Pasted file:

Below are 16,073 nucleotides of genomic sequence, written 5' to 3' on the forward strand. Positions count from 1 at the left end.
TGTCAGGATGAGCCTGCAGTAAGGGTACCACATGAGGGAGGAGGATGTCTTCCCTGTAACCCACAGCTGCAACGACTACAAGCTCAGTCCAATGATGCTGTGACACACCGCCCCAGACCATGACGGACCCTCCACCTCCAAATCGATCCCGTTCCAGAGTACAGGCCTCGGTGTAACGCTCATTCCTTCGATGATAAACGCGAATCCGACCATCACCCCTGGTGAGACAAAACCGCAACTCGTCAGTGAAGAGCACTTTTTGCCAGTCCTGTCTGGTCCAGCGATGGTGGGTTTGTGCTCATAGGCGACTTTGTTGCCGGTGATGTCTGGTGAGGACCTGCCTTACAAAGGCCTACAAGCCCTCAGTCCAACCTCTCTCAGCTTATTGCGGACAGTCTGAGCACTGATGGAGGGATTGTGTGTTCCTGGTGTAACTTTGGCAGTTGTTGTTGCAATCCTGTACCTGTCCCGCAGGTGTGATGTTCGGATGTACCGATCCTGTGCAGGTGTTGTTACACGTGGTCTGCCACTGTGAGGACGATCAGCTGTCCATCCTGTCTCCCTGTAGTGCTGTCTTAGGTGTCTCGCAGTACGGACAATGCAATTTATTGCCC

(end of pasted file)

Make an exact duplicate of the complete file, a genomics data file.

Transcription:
Below are 16,073 nucleotides of genomic sequence, written 5' to 3' on the forward strand. Positions count from 1 at the left end.
TGTCAGGATGAGCCTGCAGTAAGGGTACCACATGAGGGAGGAGGATGTCTTCCCTGTAACCCACAGCTGCAACGACTACAAGCTCAGTCCAATGATGCTGTGACACACCGCCCCAGACCATGACGGACCCTCCACCTCCAAATCGATCCCGTTCCAGAGTACAGGCCTCGGTGTAACGCTCATTCCTTCGATGATAAACGCGAATCCGACCATCACCCCTGGTGAGACAAAACCGCAACTCGTCAGTGAAGAGCACTTTTTGCCAGTCCTGTCTGGTCCAGCGATGGTGGGTTTGTGCTCATAGGCGACTTTGTTGCCGGTGATGTCTGGTGAGGACCTGCCTTACAAAGGCCTACAAGCCCTCAGTCCAACCTCTCTCAGCTTATTGCGGACAGTCTGAGCACTGATGGAGGGATTGTGTGTTCCTGGTGTAACTTTGGCAGTTGTTGTTGCAATCCTGTACCTGTCCCGCAGGTGTGATGTTCGGATGTACCGATCCTGTGCAGGTGTTGTTACACGTGGTCTGCCACTGTGAGGACGATCAGCTGTCCATCCTGTCTCCCTGTAGTGCTGTCTTAGGTGTCTCGCAGTACGGACAATGCAATTTATTGCCC